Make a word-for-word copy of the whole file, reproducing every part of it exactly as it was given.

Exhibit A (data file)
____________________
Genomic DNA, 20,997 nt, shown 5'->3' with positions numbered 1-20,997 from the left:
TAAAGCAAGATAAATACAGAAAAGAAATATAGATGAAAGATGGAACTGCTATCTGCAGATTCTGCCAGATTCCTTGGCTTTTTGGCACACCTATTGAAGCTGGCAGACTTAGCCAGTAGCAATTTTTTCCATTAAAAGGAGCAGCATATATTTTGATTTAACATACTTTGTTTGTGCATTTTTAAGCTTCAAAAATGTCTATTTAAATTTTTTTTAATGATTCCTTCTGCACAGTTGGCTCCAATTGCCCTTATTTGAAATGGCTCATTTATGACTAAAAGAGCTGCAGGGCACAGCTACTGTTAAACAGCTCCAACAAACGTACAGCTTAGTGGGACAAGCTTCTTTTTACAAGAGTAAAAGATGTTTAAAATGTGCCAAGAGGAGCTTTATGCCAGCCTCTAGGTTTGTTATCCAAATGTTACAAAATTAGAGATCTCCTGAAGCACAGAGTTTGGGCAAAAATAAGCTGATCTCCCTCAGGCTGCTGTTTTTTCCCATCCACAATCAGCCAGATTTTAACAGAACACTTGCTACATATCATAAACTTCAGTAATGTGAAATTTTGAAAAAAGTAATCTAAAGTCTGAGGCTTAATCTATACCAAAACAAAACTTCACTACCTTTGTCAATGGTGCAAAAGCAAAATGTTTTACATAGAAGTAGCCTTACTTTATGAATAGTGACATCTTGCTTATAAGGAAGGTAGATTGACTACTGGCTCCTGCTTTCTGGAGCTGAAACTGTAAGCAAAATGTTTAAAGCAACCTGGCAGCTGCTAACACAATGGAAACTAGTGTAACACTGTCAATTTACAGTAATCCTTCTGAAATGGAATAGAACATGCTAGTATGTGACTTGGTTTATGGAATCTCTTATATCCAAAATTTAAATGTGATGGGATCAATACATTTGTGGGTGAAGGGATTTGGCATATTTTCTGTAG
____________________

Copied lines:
Genomic DNA, 20,997 nt, shown 5'->3' with positions numbered 1-20,997 from the left:
TAAAGCAAGATAAATACAGAAAAGAAATATAGATGAAAGATGGAACTGCTATCTGCAGATTCTGCCAGATTCCTTGGCTTTTTGGCACACCTATTGAAGCTGGCAGACTTAGCCAGTAGCAATTTTTTCCATTAAAAGGAGCAGCATATATTTTGATTTAACATACTTTGTTTGTGCATTTTTAAGCTTCAAAAATGTCTATTTAAATTTTTTTTAATGATTCCTTCTGCACAGTTGGCTCCAATTGCCCTTATTTGAAATGGCTCATTTATGACTAAAAGAGCTGCAGGGCACAGCTACTGTTAAACAGCTCCAACAAACGTACAGCTTAGTGGGACAAGCTTCTTTTTACAAGAGTAAAAGATGTTTAAAATGTGCCAAGAGGAGCTTTATGCCAGCCTCTAGGTTTGTTATCCAAATGTTACAAAATTAGAGATCTCCTGAAGCACAGAGTTTGGGCAAAAATAAGCTGATCTCCCTCAGGCTGCTGTTTTTTCCCATCCACAATCAGCCAGATTTTAACAGAACACTTGCTACATATCATAAACTTCAGTAATGTGAAATTTTGAAAAAAGTAATCTAAAGTCTGAGGCTTAATCTATACCAAAACAAAACTTCACTACCTTTGTCAATGGTGCAAAAGCAAAATGTTTTACATAGAAGTAGCCTTACTTTATGAATAGTGACATCTTGCTTATAAGGAAGGTAGATTGACTACTGGCTCCTGCTTTCTGGAGCTGAAACTGTAAGCAAAATGTTTAAAGCAACCTGGCAGCTGCTAACACAATGGAAACTAGTGTAACACTGTCAATTTACAGTAATCCTTCTGAAATGGAATAGAACATGCTAGTATGTGACTTGGTTTATGGAATCTCTTATATCCAAAATTTAAATGTGATGGGATCAATACATTTGTGGGTGAAGGGATTTGGCATATTTTCTGTAG